Long-term influences on political orientation
There are three main sources of influence that shape political orientation which creates long-term effects. Generally, the primary influence originates from family. As stated previously, children will often adopt their parents' ideological values. Some theorists have argued that family tends to be the strongest, most influential force which exists over the lifetime; one essay has credited the majority of the student activism of the 1930s to the influence of parents.
Secondly, teachers and other educational authority figures have a significant impact on political orientation. From as early as age 4 up until 18, children spend about 25% of their time involved in educational processes. Post-secondary education significantly raises the impact of political awareness and orientation; an October 2004 study of 1,202 college undergraduates across the United States showed that 87% of college students were registered to vote, compared to a national average of 64% of American adults. A study at Santa Clara University also showed that 84% of students there were registered to vote. Also consider that childhood and adolescent stages of personal growth have the highest level of impressionability.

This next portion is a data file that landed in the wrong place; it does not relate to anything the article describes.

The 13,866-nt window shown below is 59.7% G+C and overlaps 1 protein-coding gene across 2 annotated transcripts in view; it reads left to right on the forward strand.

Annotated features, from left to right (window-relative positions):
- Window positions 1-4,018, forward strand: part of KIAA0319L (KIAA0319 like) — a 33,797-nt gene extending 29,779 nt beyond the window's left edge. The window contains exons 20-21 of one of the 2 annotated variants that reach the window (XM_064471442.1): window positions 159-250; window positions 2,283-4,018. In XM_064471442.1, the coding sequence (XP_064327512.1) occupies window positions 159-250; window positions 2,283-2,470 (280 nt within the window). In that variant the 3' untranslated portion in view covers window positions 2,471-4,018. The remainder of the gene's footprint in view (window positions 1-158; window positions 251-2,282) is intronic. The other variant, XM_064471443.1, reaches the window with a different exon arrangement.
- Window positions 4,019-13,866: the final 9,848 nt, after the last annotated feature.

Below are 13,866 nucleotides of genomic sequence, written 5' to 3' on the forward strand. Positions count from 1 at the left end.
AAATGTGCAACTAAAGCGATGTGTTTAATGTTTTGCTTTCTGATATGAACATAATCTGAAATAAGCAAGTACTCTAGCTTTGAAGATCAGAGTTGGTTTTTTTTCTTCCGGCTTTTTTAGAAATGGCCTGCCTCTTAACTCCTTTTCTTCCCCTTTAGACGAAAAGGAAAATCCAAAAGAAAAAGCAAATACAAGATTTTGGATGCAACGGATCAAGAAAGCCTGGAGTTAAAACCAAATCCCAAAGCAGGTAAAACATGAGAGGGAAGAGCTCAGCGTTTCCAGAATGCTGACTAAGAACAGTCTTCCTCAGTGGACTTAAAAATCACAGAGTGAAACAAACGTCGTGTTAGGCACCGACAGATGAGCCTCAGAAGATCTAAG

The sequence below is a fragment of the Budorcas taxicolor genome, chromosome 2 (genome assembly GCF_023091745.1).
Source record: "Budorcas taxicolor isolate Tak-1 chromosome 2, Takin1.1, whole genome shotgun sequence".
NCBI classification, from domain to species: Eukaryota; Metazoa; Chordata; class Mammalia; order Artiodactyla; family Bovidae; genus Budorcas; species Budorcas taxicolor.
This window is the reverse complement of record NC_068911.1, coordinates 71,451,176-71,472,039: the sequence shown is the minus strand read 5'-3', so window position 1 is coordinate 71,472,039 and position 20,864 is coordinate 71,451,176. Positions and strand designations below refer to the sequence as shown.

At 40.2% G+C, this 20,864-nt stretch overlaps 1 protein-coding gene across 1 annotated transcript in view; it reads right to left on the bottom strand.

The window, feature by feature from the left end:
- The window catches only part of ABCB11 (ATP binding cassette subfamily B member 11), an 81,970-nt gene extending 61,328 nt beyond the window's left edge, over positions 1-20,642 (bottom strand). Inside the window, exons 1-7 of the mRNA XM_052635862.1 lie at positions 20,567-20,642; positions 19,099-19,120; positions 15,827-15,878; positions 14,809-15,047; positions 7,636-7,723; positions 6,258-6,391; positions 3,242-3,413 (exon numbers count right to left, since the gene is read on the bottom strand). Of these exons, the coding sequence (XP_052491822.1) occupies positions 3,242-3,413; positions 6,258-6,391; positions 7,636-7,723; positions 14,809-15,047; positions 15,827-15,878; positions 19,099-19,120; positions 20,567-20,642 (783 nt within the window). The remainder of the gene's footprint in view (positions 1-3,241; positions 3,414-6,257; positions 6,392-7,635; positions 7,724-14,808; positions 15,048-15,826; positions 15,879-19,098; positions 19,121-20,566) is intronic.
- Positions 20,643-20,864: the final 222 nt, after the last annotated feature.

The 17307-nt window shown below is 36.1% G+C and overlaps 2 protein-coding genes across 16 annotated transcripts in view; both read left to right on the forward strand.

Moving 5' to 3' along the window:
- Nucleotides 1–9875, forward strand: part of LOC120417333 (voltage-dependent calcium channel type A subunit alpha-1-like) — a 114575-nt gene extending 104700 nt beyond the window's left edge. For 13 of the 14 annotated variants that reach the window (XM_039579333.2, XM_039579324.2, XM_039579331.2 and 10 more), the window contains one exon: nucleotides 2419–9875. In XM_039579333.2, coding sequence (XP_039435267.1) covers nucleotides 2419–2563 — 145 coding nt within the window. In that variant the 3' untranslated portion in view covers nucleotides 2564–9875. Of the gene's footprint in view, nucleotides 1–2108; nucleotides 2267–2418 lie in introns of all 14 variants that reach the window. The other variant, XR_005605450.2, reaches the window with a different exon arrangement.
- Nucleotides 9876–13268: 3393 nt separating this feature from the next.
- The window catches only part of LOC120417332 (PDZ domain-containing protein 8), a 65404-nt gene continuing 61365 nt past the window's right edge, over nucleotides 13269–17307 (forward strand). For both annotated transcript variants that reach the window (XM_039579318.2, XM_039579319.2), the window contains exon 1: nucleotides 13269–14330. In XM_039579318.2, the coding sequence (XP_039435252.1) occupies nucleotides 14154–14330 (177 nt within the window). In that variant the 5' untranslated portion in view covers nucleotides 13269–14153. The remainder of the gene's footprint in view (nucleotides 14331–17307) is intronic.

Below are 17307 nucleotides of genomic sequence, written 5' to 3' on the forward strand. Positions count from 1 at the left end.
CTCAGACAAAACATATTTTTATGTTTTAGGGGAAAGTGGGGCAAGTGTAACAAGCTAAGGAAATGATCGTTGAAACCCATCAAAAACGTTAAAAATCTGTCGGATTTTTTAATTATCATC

Thirdly, peers also affect political orientation. Friends often, but not necessarily, have the advantage of being part of the same generation, which collectively develops a unique set of societal issues; Eric L. Dey has argued that "socialisation is the process through which individuals acquire knowledge, habits, and value orientations that will be useful in the future." The ability to relate on this common level is what fuels and enables future ideological growth.
Sociologists and political scientists debate the relationship between age and the formation of political attitudes. The impressionable years hypothesis postulates that political orientation is solidified during early adulthood. By contrast, the "increasing persistence hypothesis" posits that attitudes become less likely to change as individuals become older, while the "life-long openness hypothesis" proposes that the attitudes of individuals remain flexible regardless of age.